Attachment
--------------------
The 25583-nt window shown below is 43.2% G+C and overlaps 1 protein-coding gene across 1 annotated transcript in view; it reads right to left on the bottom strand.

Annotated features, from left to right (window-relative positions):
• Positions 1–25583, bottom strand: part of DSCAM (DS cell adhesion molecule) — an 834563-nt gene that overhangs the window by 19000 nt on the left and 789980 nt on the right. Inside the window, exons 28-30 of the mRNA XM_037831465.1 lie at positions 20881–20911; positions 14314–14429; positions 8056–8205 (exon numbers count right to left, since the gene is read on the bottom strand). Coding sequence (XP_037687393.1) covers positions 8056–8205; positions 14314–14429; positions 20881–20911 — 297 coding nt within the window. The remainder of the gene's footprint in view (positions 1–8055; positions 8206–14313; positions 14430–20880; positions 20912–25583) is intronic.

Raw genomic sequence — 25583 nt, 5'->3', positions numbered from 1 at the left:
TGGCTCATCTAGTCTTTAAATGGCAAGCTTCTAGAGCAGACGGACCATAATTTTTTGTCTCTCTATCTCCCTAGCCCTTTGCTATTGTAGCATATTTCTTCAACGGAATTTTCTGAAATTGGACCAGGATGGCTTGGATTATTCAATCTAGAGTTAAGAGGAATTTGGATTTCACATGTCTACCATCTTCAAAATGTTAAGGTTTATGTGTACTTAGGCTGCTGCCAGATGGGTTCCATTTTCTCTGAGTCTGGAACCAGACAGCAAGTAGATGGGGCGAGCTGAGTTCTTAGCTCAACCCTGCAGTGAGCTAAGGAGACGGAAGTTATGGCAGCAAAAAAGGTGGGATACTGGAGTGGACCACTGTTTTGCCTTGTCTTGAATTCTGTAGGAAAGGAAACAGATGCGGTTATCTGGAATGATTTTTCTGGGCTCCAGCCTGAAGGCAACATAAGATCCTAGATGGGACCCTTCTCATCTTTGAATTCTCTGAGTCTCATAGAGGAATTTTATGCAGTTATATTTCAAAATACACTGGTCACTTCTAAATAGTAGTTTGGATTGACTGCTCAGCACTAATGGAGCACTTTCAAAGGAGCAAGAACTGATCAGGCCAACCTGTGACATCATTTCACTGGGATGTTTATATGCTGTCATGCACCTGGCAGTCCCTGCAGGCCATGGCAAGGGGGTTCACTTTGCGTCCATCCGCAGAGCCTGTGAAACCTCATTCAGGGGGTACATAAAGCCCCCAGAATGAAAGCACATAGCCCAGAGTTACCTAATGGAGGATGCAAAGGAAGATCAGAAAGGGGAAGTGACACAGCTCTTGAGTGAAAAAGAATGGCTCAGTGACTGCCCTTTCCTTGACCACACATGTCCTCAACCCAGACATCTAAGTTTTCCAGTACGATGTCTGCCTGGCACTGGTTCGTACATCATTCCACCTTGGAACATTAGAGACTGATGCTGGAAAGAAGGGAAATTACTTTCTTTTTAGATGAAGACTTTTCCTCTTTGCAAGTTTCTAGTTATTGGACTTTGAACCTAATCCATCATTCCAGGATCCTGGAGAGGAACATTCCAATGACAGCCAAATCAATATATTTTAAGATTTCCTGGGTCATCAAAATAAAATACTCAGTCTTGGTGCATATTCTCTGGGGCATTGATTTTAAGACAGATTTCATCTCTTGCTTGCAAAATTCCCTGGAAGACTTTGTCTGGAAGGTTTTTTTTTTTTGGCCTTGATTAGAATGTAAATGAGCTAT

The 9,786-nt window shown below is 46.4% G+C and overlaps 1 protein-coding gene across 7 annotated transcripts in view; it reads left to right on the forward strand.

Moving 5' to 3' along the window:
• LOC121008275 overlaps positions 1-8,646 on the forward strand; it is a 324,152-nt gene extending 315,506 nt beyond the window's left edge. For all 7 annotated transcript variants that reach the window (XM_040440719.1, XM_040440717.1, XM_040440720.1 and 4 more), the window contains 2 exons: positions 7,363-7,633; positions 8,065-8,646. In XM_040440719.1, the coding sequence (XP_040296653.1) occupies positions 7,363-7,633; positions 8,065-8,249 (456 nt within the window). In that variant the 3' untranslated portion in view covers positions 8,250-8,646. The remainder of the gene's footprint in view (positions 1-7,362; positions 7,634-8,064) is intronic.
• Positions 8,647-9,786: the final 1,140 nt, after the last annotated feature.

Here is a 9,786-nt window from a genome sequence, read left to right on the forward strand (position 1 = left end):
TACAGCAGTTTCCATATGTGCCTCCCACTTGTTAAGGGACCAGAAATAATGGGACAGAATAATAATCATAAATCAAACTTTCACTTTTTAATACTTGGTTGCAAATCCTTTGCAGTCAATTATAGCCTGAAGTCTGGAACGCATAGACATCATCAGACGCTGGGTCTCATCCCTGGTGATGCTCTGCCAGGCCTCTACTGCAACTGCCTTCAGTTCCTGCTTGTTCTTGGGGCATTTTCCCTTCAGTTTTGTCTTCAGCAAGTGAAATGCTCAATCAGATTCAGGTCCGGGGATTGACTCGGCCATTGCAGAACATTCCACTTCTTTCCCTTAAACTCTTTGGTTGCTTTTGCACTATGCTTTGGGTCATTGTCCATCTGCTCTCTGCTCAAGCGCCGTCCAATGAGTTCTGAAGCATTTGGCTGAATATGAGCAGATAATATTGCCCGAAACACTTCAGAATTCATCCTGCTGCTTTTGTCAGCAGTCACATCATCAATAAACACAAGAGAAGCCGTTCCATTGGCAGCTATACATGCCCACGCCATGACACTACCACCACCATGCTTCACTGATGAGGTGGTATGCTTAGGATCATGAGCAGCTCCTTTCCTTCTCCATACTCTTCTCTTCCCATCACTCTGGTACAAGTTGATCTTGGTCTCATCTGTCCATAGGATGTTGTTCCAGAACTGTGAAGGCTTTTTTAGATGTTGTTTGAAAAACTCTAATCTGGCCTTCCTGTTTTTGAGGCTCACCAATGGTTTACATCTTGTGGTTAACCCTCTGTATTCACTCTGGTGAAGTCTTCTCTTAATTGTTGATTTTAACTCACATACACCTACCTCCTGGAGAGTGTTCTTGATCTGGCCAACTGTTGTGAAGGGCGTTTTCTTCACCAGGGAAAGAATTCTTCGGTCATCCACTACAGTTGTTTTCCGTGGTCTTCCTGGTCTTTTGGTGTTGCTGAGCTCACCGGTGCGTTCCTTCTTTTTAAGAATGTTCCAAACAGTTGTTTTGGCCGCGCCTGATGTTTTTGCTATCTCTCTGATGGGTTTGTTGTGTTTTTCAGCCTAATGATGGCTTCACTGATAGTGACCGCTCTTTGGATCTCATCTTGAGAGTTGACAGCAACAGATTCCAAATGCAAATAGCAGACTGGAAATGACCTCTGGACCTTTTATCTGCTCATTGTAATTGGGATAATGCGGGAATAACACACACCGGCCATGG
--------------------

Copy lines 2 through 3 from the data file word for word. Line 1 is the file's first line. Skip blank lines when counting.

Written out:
Annotated features, from left to right (window-relative positions):
• Positions 1–25583, bottom strand: part of DSCAM (DS cell adhesion molecule) — an 834563-nt gene that overhangs the window by 19000 nt on the left and 789980 nt on the right. Inside the window, exons 28-30 of the mRNA XM_037831465.1 lie at positions 20881–20911; positions 14314–14429; positions 8056–8205 (exon numbers count right to left, since the gene is read on the bottom strand). Coding sequence (XP_037687393.1) covers positions 8056–8205; positions 14314–14429; positions 20881–20911 — 297 coding nt within the window. The remainder of the gene's footprint in view (positions 1–8055; positions 8206–14313; positions 14430–20880; positions 20912–25583) is intronic.